So exactly at the moment when the maximum peak of about 600 watts occurred, now the sudden graphics card was the victim of the complete overpowering and no longer the PSU. One could therefore be inclined to see a causal connection here. This was actually confirmed to me once again by the use of the new drivers, so that I now see the partly absurd boost behaviour as the actual trigger. The rest was then the evaluation of the circumstances and their consequences.

The load change behaviour with old and new driver – Problem solved!

In order not to crash, I now made all tests with a stable running KFA2 RTX 3080 SG 10GB, whereby the Trinity with the new drivers then also ran (almost) continuously. First I compared the power consumption during the Gaming Loop. The power limit of the graphics card is 320 watts, I reached 318 watts with the old driver. With the new driver it was then 4 watts less with 314 watts. This is less than expected as a difference, but really requires proper equipment that really records almost all load values. The higher the resolution, the more fluctuating were the measurements with the same card in the same savegame. Everything from approx. 10 ms as interval limit was simply no longer clean to be able to speak of proper tolerance ranges.

The problem with this resolution of 20 ms is that you can’t see the right spikes either, because they get lost in the averaged acquisition and are simply accumulated broken. Let’s therefore change to the microsecond range, where NVIDIAS Boost also operates. And wow, the spikes are now also clearly visible. Exactly here we see the real difference with the spikes! While with the old driver it was often between 580 and 600 watts, it is now suddenly at least 70 watts less and also the characteristic and frequency decreases strongly! So we can see very well where the missing 4 watts have gone. Not on average, no, but predominantly in the maximum peaks! This is also one of the reasons why the loss of performance should turn out to be manageably small in the end. Control rage slowed down, visible.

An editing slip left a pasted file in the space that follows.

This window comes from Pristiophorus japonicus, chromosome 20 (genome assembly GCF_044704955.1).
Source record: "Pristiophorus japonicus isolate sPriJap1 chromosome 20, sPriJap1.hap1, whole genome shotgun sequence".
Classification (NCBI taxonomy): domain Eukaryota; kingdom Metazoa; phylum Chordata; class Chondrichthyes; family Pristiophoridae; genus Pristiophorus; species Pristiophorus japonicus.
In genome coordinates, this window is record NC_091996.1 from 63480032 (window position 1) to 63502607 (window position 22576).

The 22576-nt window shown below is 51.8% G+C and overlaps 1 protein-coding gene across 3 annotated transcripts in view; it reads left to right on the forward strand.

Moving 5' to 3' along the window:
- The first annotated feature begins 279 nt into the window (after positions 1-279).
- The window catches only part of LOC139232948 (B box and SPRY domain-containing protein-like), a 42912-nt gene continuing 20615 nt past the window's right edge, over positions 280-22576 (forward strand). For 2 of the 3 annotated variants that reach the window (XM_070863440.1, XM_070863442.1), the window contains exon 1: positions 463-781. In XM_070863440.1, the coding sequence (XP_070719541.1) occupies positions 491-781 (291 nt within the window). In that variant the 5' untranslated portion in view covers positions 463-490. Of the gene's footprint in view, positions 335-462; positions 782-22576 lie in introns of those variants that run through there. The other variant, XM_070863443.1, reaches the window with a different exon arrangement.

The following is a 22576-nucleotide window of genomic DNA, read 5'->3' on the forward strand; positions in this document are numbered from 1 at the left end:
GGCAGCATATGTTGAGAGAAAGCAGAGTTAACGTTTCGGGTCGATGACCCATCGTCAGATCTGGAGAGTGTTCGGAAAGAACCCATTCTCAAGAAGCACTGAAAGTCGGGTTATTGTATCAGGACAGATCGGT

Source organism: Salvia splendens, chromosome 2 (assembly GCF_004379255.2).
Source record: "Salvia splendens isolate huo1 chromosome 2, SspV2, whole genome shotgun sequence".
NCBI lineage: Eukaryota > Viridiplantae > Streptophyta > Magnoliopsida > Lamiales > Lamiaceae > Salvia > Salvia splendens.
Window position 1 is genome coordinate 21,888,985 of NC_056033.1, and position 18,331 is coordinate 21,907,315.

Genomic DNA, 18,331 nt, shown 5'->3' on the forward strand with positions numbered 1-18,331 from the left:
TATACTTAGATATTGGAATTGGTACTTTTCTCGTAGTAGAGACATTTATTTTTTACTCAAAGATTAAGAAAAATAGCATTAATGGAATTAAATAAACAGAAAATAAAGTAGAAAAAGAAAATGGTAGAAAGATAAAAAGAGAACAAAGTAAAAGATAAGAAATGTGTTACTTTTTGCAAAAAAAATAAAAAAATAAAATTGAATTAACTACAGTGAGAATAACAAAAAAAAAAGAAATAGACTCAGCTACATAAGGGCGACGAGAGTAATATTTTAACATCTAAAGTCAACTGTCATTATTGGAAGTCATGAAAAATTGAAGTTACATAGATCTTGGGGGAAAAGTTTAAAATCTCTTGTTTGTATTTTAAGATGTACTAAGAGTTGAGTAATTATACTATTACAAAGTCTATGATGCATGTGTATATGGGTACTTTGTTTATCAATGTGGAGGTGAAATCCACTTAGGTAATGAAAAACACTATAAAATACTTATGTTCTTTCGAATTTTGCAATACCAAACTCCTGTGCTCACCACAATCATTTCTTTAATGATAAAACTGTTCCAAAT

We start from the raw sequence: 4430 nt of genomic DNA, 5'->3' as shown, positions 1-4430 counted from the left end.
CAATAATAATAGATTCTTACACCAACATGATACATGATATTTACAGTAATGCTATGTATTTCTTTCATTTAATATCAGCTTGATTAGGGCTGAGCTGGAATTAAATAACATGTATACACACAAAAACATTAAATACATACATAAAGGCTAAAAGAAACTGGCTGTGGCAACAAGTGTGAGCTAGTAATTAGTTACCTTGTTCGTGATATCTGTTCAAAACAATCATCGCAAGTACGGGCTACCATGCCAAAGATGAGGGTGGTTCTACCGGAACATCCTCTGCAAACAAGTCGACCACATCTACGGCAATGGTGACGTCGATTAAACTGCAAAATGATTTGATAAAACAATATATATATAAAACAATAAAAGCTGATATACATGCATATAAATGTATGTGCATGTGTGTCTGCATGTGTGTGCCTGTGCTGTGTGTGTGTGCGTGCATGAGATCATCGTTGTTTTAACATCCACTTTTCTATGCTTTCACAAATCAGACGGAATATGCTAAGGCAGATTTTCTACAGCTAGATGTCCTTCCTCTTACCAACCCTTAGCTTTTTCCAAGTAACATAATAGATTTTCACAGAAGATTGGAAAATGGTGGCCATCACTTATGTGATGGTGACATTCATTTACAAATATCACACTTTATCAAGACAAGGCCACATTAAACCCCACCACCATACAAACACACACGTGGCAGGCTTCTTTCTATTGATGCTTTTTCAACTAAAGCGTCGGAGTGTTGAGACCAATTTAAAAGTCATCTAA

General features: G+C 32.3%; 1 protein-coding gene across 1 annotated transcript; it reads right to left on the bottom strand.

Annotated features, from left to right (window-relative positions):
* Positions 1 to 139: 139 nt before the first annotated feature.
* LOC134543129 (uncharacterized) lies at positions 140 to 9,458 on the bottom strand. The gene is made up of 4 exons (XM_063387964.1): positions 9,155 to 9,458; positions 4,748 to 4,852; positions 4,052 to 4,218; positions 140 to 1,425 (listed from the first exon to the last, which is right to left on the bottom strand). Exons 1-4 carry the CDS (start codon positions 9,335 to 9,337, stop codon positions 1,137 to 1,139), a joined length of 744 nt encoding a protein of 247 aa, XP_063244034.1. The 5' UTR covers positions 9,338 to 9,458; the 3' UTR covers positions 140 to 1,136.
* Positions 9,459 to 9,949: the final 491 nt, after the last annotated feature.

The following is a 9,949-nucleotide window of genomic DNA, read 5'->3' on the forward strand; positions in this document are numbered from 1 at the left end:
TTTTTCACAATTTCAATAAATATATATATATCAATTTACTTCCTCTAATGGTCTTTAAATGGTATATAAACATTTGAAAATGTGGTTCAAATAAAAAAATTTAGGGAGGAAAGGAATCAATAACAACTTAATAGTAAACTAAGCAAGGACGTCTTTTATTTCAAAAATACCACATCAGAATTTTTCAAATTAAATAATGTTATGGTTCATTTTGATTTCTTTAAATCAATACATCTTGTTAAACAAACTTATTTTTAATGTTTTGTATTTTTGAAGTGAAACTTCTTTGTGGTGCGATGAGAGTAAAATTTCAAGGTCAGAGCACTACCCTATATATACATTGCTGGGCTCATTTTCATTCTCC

You can see the differences in a different way in the stress test, because the 20 ms intervals help us even better optically, interestingly enough. In direct comparison, we see that the intervals of power limitation have become significantly smaller, so the card reacts much faster to supposed or real overloads.  Let us first compare the large intervals and pay attention to the distances and shape of the dips:

Where these dips come from, shows and the analogous to the Boost running measurement in the microsecond range, where you can also see the self-protection very nice:

And what does this cutback cost us in terms of actual performance? You will find out exactly that on the next page!

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About the author

Igor Wallossek

Editor-in-chief and name-giver of igor'sLAB as the content successor of Tom's Hardware Germany, whose license was returned in June 2019 in order to better meet the qualitative demands of web content and challenges of new media such as YouTube with its own channel.

Computer nerd since 1983, audio freak since 1979 and pretty much open to anything with a plug or battery for over 50 years.